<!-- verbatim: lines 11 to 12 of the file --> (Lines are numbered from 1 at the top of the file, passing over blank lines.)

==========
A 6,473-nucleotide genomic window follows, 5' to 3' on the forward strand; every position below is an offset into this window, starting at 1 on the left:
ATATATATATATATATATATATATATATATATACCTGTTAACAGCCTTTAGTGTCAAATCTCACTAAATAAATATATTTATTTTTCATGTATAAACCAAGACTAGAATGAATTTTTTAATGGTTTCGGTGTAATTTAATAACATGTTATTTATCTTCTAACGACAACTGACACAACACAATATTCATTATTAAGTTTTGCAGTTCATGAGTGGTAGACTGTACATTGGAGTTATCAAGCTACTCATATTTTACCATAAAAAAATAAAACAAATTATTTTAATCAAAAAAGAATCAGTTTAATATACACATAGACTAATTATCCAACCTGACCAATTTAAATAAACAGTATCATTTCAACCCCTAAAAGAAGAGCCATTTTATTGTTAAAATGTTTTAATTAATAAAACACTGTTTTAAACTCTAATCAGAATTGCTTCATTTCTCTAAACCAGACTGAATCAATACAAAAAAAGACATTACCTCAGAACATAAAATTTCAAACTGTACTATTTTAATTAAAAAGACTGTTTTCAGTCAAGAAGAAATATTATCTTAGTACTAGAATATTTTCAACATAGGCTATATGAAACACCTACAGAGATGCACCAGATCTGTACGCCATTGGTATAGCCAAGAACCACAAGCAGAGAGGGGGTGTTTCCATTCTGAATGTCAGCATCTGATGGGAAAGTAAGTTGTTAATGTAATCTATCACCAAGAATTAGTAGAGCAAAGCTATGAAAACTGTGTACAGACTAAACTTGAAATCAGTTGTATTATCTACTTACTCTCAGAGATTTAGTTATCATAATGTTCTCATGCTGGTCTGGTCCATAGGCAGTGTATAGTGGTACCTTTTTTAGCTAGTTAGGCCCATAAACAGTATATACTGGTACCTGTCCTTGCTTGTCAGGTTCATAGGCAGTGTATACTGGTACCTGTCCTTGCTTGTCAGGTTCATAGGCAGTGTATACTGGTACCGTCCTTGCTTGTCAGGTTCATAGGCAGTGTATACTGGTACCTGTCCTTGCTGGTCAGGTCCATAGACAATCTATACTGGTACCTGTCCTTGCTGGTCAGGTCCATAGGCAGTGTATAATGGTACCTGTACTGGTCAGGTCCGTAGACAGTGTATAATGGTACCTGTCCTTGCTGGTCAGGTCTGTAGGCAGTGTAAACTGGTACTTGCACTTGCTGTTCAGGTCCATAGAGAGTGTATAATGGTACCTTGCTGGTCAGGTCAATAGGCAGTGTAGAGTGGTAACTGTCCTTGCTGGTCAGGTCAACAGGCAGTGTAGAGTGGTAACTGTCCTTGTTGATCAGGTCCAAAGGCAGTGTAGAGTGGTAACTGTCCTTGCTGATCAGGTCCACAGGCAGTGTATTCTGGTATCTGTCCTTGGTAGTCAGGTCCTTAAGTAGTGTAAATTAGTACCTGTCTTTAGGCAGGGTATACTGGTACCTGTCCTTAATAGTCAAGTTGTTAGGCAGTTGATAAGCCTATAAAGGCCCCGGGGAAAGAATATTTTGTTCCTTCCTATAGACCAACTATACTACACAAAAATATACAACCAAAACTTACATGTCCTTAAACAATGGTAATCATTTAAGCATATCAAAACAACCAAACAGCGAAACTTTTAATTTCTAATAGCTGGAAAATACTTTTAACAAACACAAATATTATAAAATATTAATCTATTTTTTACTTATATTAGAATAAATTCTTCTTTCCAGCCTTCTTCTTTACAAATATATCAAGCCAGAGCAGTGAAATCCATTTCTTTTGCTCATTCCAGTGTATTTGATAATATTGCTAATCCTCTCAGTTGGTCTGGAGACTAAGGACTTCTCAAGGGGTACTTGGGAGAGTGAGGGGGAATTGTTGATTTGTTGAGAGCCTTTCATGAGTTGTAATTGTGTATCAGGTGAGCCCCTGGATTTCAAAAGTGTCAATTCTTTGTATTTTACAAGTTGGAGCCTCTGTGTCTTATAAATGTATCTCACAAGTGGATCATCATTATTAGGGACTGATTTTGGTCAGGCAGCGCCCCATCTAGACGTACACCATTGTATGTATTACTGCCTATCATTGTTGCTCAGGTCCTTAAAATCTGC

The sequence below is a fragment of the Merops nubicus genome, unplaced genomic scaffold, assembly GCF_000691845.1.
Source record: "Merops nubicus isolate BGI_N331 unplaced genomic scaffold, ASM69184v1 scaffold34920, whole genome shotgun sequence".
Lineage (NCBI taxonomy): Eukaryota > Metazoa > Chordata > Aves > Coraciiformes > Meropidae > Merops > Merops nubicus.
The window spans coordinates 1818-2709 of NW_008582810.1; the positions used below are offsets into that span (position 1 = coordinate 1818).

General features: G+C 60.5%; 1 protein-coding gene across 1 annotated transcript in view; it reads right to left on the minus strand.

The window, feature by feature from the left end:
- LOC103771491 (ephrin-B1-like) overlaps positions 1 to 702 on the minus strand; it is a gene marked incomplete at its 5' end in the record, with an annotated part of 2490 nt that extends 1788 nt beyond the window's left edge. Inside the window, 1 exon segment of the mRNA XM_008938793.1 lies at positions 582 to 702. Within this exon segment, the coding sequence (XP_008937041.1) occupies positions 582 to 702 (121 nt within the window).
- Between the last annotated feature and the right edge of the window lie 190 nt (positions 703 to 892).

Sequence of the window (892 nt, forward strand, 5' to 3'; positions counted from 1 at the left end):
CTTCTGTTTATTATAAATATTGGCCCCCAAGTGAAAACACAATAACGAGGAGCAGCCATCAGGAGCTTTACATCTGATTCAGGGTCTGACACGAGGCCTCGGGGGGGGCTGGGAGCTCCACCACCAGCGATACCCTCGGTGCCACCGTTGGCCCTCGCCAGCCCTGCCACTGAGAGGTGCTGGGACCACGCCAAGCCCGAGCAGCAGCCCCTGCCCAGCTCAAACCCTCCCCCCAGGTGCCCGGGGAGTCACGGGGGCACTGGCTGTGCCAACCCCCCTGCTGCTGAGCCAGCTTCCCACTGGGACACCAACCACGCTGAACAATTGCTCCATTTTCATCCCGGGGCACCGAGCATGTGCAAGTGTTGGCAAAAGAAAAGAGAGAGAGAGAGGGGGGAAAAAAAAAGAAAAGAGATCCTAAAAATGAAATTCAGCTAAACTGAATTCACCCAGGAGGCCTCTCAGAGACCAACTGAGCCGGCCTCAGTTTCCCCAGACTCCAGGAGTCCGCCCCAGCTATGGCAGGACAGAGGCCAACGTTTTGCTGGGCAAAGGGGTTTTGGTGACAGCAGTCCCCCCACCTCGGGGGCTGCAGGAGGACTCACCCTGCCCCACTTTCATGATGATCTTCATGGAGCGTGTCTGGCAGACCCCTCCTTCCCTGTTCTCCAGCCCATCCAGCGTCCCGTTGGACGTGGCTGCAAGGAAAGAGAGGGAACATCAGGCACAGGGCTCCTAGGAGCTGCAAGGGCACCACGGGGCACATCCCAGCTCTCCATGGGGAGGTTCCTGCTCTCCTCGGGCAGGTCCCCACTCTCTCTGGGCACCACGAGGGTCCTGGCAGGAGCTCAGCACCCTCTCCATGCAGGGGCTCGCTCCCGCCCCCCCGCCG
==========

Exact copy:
Sequence of the window (892 nt, forward strand, 5' to 3'; positions counted from 1 at the left end):
CTTCTGTTTATTATAAATATTGGCCCCCAAGTGAAAACACAATAACGAGGAGCAGCCATCAGGAGCTTTACATCTGATTCAGGGTCTGACACGAGGCCTCGGGGGGGGCTGGGAGCTCCACCACCAGCGATACCCTCGGTGCCACCGTTGGCCCTCGCCAGCCCTGCCACTGAGAGGTGCTGGGACCACGCCAAGCCCGAGCAGCAGCCCCTGCCCAGCTCAAACCCTCCCCCCAGGTGCCCGGGGAGTCACGGGGGCACTGGCTGTGCCAACCCCCCTGCTGCTGAGCCAGCTTCCCACTGGGACACCAACCACGCTGAACAATTGCTCCATTTTCATCCCGGGGCACCGAGCATGTGCAAGTGTTGGCAAAAGAAAAGAGAGAGAGAGAGGGGGGAAAAAAAAAGAAAAGAGATCCTAAAAATGAAATTCAGCTAAACTGAATTCACCCAGGAGGCCTCTCAGAGACCAACTGAGCCGGCCTCAGTTTCCCCAGACTCCAGGAGTCCGCCCCAGCTATGGCAGGACAGAGGCCAACGTTTTGCTGGGCAAAGGGGTTTTGGTGACAGCAGTCCCCCCACCTCGGGGGCTGCAGGAGGACTCACCCTGCCCCACTTTCATGATGATCTTCATGGAGCGTGTCTGGCAGACCCCTCCTTCCCTGTTCTCCAGCCCATCCAGCGTCCCGTTGGACGTGGCTGCAAGGAAAGAGAGGGAACATCAGGCACAGGGCTCCTAGGAGCTGCAAGGGCACCACGGGGCACATCCCAGCTCTCCATGGGGAGGTTCCTGCTCTCCTCGGGCAGGTCCCCACTCTCTCTGGGCACCACGAGGGTCCTGGCAGGAGCTCAGCACCCTCTCCATGCAGGGGCTCGCTCCCGCCCCCCCGCCG